TORONTO, Canada—Jonathan Osorio found the back of the net just once for Toronto FC this season.
Just two years ago, when he put pen to paper on a significant TAM deal, it came after a season in which he scored 17 goals and seven assists in all competitions. Fast forward to 2020, and from a goal involvement standpoint, this was the second worst season of the 28-year-old Canadian’s professional career.
Those cherry-picked numbers tell the story of a player who was signed to an outsized deal after an outlier offensive season that he would never be able to replicate. While the offensive part of that statement might be true, the rest could not be further from the truth.
This wasn’t a year of decline for Osorio; it was one where he showed just how much he has grown as a footballer. Thrust into a new position, he diversified his game and became an even more well-rounded player. In a year where he made a record 200th regular season appearance for the club, he has never been more valuable to Toronto FC.
The team has also never demanded more from him. With Michael Bradley starting less than half of the club’s games this season, it was largely on Osorio to fill the metaphorically biggest shoes in the squad. This meant not only tweaking his game to cover Bradley’s position, but also pulling on the captain’s armband as well. Not only did he adequately fill those shoes, he thrived in them.
“For me, Oso is a guy who loves to play, he loves to train, he works, so he’s going to get better and better,” Bradley told Footy Talks weekly. “He’s versatile as well, he can play as a two-way midfielder, he can play as an attacking midfielder, if you want him to he can play [as a winger].”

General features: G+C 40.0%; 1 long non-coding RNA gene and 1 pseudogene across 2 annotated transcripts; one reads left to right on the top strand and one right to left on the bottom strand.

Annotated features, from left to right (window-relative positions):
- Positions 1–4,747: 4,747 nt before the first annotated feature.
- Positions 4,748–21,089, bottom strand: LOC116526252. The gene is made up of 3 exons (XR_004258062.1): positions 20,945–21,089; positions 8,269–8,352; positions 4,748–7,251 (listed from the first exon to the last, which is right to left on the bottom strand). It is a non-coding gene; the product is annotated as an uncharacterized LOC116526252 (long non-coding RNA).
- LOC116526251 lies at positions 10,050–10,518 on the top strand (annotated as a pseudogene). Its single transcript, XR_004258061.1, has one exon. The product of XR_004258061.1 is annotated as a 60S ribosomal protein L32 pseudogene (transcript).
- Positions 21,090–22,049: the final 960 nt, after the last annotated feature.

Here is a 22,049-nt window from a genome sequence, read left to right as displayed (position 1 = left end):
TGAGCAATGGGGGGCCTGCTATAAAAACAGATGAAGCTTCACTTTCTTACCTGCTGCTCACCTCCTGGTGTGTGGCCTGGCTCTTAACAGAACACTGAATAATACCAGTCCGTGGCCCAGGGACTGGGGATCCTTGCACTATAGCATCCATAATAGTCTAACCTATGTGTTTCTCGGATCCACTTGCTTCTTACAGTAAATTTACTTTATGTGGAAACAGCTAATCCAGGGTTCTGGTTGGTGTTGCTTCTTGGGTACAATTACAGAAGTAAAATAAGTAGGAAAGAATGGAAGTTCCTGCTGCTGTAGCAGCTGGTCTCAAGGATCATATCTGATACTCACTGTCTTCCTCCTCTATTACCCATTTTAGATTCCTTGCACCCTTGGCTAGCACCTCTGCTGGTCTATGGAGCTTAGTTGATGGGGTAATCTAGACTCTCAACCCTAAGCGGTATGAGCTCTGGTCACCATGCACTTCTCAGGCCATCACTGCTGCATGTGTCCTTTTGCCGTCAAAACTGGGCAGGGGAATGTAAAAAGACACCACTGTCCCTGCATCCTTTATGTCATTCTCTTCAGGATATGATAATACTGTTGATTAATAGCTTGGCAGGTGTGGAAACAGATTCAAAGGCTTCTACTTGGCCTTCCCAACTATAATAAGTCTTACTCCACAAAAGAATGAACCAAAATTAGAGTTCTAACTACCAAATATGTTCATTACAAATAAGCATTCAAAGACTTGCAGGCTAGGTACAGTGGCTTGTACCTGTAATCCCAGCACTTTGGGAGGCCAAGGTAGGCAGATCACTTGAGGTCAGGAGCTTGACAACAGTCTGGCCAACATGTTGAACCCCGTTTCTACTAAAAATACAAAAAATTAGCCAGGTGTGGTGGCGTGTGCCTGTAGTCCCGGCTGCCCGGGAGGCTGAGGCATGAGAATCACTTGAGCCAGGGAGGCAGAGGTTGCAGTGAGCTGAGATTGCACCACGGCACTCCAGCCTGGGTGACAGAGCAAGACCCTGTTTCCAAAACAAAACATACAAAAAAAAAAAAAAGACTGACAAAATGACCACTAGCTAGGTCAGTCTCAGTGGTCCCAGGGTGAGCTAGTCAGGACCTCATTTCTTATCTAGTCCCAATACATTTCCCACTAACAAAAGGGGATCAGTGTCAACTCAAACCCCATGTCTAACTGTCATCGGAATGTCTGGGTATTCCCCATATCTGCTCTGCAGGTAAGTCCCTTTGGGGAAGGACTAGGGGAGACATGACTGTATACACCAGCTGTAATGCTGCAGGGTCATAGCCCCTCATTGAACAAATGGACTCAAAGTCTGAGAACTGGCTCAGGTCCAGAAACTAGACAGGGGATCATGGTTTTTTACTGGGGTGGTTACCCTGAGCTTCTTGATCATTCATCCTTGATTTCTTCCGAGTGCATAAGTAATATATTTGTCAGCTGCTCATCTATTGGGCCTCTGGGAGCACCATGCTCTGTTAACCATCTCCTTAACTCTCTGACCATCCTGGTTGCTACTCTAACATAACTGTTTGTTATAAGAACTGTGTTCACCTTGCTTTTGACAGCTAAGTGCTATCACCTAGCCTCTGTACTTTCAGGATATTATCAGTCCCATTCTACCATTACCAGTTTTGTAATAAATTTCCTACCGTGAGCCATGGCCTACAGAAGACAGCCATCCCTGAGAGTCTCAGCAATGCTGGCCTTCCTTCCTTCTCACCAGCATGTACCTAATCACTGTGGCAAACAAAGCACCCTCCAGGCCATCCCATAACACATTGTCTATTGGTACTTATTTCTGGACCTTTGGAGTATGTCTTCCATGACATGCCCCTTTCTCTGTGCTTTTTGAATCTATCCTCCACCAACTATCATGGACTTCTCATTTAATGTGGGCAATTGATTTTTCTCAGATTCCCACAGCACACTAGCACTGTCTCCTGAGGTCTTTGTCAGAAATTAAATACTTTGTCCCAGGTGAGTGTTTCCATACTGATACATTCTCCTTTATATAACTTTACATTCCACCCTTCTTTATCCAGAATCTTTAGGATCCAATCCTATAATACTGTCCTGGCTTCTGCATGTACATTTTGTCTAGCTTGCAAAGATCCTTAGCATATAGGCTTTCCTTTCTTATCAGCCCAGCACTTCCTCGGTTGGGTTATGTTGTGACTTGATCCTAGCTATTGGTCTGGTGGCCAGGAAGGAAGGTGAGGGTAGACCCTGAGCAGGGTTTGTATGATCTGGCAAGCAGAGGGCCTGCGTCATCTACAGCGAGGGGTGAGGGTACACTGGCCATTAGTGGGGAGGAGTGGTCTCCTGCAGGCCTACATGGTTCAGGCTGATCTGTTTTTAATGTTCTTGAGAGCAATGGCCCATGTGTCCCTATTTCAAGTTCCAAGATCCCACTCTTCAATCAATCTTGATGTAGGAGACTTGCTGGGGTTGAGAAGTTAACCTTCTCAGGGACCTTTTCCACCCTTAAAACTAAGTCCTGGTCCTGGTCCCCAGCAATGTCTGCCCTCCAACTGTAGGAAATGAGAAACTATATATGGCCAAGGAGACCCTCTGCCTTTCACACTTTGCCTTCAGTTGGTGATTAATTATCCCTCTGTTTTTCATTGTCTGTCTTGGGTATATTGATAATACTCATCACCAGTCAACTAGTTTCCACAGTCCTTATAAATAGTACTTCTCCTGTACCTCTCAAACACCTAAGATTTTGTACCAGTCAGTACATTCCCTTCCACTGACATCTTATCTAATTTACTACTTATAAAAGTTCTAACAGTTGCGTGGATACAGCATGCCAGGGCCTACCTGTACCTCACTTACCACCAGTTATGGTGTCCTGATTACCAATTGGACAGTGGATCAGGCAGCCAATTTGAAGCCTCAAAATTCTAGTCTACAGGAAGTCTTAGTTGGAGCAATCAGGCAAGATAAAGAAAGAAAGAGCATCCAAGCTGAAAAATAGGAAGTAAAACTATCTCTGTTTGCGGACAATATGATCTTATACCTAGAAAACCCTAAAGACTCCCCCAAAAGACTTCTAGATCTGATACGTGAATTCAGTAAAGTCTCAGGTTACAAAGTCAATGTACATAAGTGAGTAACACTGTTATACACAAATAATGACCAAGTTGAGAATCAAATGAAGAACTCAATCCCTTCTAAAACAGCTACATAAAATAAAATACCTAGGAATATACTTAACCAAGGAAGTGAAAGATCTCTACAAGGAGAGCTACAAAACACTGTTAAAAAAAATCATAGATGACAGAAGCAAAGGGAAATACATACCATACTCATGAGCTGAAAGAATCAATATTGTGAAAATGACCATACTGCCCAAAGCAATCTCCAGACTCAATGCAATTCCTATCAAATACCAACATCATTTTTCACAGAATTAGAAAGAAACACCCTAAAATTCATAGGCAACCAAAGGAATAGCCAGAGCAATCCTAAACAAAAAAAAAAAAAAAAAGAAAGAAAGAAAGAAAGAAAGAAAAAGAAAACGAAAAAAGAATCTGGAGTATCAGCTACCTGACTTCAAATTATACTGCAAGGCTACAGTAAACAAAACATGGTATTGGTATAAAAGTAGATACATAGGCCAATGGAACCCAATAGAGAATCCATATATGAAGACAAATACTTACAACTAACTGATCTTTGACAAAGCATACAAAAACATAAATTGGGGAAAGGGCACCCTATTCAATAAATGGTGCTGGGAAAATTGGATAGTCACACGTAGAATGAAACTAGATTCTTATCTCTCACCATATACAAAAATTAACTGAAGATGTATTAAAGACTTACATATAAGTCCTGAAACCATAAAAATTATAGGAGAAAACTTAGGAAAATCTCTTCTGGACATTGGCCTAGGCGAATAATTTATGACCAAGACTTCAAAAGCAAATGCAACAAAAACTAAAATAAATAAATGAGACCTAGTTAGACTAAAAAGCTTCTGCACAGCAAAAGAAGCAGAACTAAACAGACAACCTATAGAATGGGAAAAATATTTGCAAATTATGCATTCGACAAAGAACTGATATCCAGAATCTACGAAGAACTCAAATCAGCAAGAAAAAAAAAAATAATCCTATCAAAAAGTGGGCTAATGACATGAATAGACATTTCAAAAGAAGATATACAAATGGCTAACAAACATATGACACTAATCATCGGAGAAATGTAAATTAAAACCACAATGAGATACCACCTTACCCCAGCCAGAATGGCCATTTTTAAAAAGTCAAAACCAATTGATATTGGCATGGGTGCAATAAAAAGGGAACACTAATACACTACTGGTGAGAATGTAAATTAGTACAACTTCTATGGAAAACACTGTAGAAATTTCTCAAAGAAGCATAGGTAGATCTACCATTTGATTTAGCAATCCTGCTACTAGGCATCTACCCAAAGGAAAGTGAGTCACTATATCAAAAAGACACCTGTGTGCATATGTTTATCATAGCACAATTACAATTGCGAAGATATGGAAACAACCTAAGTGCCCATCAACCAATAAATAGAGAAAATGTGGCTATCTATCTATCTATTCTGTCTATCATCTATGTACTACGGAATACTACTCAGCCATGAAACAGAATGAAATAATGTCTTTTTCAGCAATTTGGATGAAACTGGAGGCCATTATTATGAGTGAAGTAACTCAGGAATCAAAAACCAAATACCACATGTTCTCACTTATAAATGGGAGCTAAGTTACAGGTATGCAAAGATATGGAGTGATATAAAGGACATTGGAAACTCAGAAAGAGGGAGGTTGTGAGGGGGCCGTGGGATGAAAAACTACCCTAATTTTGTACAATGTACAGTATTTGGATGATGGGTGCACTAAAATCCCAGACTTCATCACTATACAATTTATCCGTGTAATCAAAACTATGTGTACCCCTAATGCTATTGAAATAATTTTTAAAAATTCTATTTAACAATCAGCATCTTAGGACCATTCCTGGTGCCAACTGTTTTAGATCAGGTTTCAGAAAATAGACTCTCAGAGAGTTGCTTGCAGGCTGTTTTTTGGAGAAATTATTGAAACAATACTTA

Bradley himself remains a huge part of the Toronto FC team. But how well Osorio deputized in his role this season—not to mention how Ayo Akinola stepped in for the injured Jozy Altidore—shows an important progression for the club. They are slowly transitioning to the next era without losing their place among the MLS elite.
The goals and assists might underwhelm, but the numbers that do jump off the page when it comes to Oso this year have to do with his passing. He finished 9th in the league in terms of pass completion percentage with 90.2 per cent. Per MLS, he also had a 6.79 per cent completion above expected as well suggesting these are hardly easy passes he is completing.
He was also only dispossessed 1.03 times per 90 this season, the lowest of any non-defender on the team not named Liam Fraser. Combined with his aforementioned passing proficiency, that ability to make sure TFC retain possession has been critical given the role he plays.
For one, Toronto FC play a possession-based style; only four teams this season had more of the ball than the reds. Teams, however, also know this is Toronto’s style and therefore pressure them heavily when they are trying to build out of the back, so Osorio’s ability to not squander possession in that critical area is of utmost importance. It isn’t flashy work, and it won’t directly show up on the scoreboard, but it is essential to this TFC system succeeding.
He and Marky Delgado have combined incredibly well to beat opposing team’s presses this season. Osorio is often the player who is able to beat the initial press, creating extra space in the midfield for Delgado to progress the ball forward. Delgado is in the top ten in the league both in passes into the final third and progressive passes.